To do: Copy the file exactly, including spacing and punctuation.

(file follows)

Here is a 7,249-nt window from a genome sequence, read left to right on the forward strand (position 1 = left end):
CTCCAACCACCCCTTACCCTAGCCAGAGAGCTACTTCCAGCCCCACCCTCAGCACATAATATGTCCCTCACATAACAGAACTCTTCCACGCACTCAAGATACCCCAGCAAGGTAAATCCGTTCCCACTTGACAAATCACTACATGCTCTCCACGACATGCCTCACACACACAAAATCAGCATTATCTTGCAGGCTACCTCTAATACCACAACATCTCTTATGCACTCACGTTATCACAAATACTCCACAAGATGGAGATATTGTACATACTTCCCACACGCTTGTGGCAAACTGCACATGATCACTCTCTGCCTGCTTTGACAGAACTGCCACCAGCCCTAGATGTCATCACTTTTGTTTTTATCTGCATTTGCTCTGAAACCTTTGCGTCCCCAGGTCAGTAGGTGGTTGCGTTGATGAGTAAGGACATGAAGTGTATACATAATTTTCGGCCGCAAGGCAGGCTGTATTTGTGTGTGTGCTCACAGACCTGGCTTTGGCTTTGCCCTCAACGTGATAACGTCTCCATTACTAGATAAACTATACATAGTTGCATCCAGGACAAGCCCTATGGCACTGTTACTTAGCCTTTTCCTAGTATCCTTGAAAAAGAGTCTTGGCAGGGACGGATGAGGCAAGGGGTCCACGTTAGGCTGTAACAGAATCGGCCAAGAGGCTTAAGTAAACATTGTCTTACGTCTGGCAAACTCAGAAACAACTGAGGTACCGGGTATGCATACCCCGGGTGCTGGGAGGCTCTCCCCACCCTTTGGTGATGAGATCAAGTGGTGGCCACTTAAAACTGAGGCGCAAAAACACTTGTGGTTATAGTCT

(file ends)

Here is a 7,249-nt window from a genome sequence, read left to right on the forward strand (position 1 = left end):
CTCCAACCACCCCTTACCCTAGCCAGAGAGCTACTTCCAGCCCCACCCTCAGCACATAATATGTCCCTCACATAACAGAACTCTTCCACGCACTCAAGATACCCCAGCAAGGTAAATCCGTTCCCACTTGACAAATCACTACATGCTCTCCACGACATGCCTCACACACACAAAATCAGCATTATCTTGCAGGCTACCTCTAATACCACAACATCTCTTATGCACTCACGTTATCACAAATACTCCACAAGATGGAGATATTGTACATACTTCCCACACGCTTGTGGCAAACTGCACATGATCACTCTCTGCCTGCTTTGACAGAACTGCCACCAGCCCTAGATGTCATCACTTTTGTTTTTATCTGCATTTGCTCTGAAACCTTTGCGTCCCCAGGTCAGTAGGTGGTTGCGTTGATGAGTAAGGACATGAAGTGTATACATAATTTTCGGCCGCAAGGCAGGCTGTATTTGTGTGTGTGCTCACAGACCTGGCTTTGGCTTTGCCCTCAACGTGATAACGTCTCCATTACTAGATAAACTATACATAGTTGCATCCAGGACAAGCCCTATGGCACTGTTACTTAGCCTTTTCCTAGTATCCTTGAAAAAGAGTCTTGGCAGGGACGGATGAGGCAAGGGGTCCACGTTAGGCTGTAACAGAATCGGCCAAGAGGCTTAAGTAAACATTGTCTTACGTCTGGCAAACTCAGAAACAACTGAGGTACCGGGTATGCATACCCCGGGTGCTGGGAGGCTCTCCCCACCCTTTGGTGATGAGATCAAGTGGTGGCCACTTAAAACTGAGGCGCAAAAACACTTGTGGTTATAGTCT